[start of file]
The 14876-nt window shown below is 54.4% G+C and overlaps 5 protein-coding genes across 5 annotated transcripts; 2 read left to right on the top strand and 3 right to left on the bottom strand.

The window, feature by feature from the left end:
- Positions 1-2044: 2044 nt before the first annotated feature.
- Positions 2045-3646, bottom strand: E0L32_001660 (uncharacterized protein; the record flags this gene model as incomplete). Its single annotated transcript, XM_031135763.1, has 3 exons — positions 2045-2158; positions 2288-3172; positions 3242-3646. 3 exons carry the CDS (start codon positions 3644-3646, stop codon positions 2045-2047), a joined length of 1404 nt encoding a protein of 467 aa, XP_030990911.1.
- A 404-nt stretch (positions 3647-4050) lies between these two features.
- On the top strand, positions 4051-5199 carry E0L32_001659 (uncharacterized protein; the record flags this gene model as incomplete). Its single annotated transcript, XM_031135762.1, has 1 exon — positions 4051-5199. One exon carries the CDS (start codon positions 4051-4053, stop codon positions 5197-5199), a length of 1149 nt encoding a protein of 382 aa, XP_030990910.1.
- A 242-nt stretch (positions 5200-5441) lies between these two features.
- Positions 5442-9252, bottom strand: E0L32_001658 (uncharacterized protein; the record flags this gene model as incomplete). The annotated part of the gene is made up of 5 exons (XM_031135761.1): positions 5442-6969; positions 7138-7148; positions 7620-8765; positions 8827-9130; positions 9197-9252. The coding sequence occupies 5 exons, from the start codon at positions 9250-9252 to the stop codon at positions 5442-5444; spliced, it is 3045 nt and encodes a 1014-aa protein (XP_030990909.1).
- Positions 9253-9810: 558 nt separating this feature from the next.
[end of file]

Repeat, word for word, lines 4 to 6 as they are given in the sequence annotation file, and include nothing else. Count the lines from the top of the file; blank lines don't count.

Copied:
- Positions 2045-3646, bottom strand: E0L32_001660 (uncharacterized protein; the record flags this gene model as incomplete). Its single annotated transcript, XM_031135763.1, has 3 exons — positions 2045-2158; positions 2288-3172; positions 3242-3646. 3 exons carry the CDS (start codon positions 3644-3646, stop codon positions 2045-2047), a joined length of 1404 nt encoding a protein of 467 aa, XP_030990911.1.
- A 404-nt stretch (positions 3647-4050) lies between these two features.
- On the top strand, positions 4051-5199 carry E0L32_001659 (uncharacterized protein; the record flags this gene model as incomplete). Its single annotated transcript, XM_031135762.1, has 1 exon — positions 4051-5199. One exon carries the CDS (start codon positions 4051-4053, stop codon positions 5197-5199), a length of 1149 nt encoding a protein of 382 aa, XP_030990910.1.